I Just Am
28th December 1882 is the birthday of the famous astronomer and physicist Arthur Eddington. He predicted the processes of nuclear fusion in stars in 1920 speculating that the source of stellar energy was the fusion of hydrogen into helium according to Einstein’s equation E = mc^2. His discovery was extraordinary since at that time fusion, thermonuclear energy, and the fact that stars are largely composed of hydrogen had not yet been discovered.
The Eddington Limit, the natural limit to the luminosity of stars, is named in his honour. There is a lunar crater and an asteroid named after him too! He is also credited with formulating the Eddington Number, which is a measure of a cyclist’s long-distance riding achievements
Osho has spoken on Eddington in His discourses. Osho says Eddington has written in his autobiography that “When I started my career as a scientist, I used to think that the world consisted of things, but as I grow old, I am becoming more and more aware that the world does not consist of things but of thoughts.” Osho says Only a mind like Eddington or Einstein can have this glimpse. Ordinary scientists can never reach to this stage. Reality is far more mysterious than you can weigh, measure, than you can experiment with. Reality is not only objective but also subjective. Reality is not only content but also consciousness. Science is coming to a great understanding out of its failure to demystify existence…This is good news!
OSHO, I DON’T KNOW WHO I AM. I FEEL LIKE I NEED GROUNDING AT SOME LEVEL. IS THERE NO PLACE FOR GROUNDING?
It is good that you don’t know who you are, because all that you know will be wrong. The depth of your being is indefinable. It has no name, no form. The innermost of your being is always unknown and unknowable. Socrates said, “Know thyself!” Not that you can know. He’s saying: “Try to know yourself, and one day you will know that it is impossible to know.” And when you come to a point where all knowledge disappears, and you stand in deep ignorance before yourself, that is the most beautiful experience, the greatest ecstasy. Just think: if you can know yourself, by knowing you will become limited. You will become a commodity. By knowing about yourself you won’t be happy; you will become very ordinary. Once known, you are finished with yourself. Then what will you do with it? Inquiry finished, you will be bored with yourself. Your being is a mystery. The more you know, the less you know it. The deeper you go, the more you see the infiniteness. The depth is such that you cannot touch the bottom of it – never. People who think they know themselves are very superficial. People of depth always become aware of something unknown. And it is beautiful because the unknown is always alive, the unknown is always infinite. The unknown is eternal.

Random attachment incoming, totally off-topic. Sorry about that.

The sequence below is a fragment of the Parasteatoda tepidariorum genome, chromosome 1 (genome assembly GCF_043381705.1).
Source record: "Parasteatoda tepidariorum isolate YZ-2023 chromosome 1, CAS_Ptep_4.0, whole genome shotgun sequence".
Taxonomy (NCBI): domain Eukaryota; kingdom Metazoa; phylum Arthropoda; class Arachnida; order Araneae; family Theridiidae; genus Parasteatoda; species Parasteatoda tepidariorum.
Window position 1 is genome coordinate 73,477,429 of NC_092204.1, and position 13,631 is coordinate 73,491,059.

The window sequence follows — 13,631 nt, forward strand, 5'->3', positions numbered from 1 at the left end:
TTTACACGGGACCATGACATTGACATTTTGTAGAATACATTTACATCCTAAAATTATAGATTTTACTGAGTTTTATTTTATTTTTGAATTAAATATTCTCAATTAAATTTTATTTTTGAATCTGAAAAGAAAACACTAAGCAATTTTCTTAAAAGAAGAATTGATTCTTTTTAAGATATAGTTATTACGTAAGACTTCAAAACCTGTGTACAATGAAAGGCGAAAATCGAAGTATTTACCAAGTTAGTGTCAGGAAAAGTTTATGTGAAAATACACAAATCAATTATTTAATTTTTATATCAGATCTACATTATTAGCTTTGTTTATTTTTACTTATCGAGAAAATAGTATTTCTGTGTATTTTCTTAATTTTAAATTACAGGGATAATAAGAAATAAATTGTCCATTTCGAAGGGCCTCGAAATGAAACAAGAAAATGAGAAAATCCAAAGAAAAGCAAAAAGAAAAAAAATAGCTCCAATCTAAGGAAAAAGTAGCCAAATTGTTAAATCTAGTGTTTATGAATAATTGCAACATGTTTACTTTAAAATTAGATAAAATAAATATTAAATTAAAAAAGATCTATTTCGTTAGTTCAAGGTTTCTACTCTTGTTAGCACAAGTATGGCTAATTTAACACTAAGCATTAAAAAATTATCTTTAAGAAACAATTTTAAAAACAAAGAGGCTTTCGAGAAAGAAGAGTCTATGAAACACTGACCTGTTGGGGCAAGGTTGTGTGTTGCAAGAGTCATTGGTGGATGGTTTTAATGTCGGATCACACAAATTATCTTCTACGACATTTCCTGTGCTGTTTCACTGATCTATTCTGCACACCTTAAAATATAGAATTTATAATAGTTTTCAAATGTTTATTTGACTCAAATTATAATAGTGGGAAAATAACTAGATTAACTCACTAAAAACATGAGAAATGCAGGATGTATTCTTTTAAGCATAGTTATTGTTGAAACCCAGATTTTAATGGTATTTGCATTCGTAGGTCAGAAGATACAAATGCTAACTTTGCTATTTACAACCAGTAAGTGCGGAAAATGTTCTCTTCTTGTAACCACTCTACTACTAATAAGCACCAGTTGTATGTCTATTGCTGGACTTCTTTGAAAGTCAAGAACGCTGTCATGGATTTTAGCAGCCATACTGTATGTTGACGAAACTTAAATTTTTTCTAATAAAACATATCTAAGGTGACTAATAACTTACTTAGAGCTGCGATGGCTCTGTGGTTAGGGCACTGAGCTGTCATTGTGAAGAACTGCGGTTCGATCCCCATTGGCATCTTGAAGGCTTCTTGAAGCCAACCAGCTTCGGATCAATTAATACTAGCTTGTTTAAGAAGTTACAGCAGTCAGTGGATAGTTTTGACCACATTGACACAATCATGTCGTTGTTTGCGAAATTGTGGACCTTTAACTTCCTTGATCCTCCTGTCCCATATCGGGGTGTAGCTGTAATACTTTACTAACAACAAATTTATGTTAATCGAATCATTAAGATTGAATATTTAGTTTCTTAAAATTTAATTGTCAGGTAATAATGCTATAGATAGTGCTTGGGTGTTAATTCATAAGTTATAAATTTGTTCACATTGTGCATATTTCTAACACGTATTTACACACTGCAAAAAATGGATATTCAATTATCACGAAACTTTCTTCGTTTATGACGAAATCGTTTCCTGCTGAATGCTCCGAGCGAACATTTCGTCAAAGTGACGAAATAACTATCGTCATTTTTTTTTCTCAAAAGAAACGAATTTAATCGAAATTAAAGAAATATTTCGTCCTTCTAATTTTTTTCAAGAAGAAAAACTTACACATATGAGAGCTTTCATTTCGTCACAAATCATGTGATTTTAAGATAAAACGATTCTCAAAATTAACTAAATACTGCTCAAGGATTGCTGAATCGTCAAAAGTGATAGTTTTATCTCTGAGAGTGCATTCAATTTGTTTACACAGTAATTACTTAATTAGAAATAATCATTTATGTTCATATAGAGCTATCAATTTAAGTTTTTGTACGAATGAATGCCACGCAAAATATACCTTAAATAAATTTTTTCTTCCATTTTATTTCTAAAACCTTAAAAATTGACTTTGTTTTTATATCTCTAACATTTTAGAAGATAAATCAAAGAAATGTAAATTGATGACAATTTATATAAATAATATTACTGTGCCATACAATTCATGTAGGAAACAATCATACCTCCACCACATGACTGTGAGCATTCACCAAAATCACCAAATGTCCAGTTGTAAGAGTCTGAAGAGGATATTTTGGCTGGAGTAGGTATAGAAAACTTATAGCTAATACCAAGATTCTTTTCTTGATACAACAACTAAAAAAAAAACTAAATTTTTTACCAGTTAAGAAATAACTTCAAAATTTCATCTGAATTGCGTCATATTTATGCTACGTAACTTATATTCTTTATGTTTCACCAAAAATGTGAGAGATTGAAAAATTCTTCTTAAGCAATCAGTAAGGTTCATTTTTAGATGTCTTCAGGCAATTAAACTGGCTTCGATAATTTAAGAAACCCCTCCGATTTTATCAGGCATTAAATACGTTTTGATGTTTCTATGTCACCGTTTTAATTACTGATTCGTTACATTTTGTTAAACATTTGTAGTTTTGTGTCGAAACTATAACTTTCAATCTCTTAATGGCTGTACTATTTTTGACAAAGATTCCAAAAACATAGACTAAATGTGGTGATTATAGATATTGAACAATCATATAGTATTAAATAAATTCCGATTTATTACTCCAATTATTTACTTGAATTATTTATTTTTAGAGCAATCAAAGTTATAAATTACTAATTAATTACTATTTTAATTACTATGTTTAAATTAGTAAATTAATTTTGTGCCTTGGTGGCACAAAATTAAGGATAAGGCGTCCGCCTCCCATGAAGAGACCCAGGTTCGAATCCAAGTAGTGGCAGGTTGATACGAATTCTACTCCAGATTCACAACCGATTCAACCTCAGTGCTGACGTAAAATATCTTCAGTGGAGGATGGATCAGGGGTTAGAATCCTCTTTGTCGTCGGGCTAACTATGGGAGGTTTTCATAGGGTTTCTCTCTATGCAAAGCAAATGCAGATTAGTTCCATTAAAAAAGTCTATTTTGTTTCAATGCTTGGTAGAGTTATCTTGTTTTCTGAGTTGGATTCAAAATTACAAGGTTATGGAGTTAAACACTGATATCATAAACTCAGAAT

Socrates said, “Know thyself!” He means: try to know thyself. Not that you will be able to know. And after Socrates, a Roman, Marcus Aurelius, said. “Be thyself!” He is better than Socrates. To know thyself is impossible, but to be thyself is possible. There is no need to know. Just be. Knowledge is irrelevant; being is enough. Just BE yourself. So don’t try to find a definition of your being. It is impossible. Live it, you can. Know it, you cannot. But why be bothered about knowing? Is not being enough? There is an urge, a deep urge, a curiosity to open and know every mystery. But that urge is going to fail as you move within. If you move without, that urge can be fulfilled – a little. Science can fulfill your urge because something can be known about matter. But that, too, I say ‘just a little’. If you go deeper, there also the unknown comes to be encountered. The deeper you go; the more knowledge becomes shaky. The deeper you go, the more everything is blurred.
One of the greatest scientists of the West, Eddington, has written in his autobiography that “When I started, the whole world looked like a mechanism. When I started working, searching, inquiring, the world looked like a great mechanism, and I had the idea that someday or other the mechanism would be known.”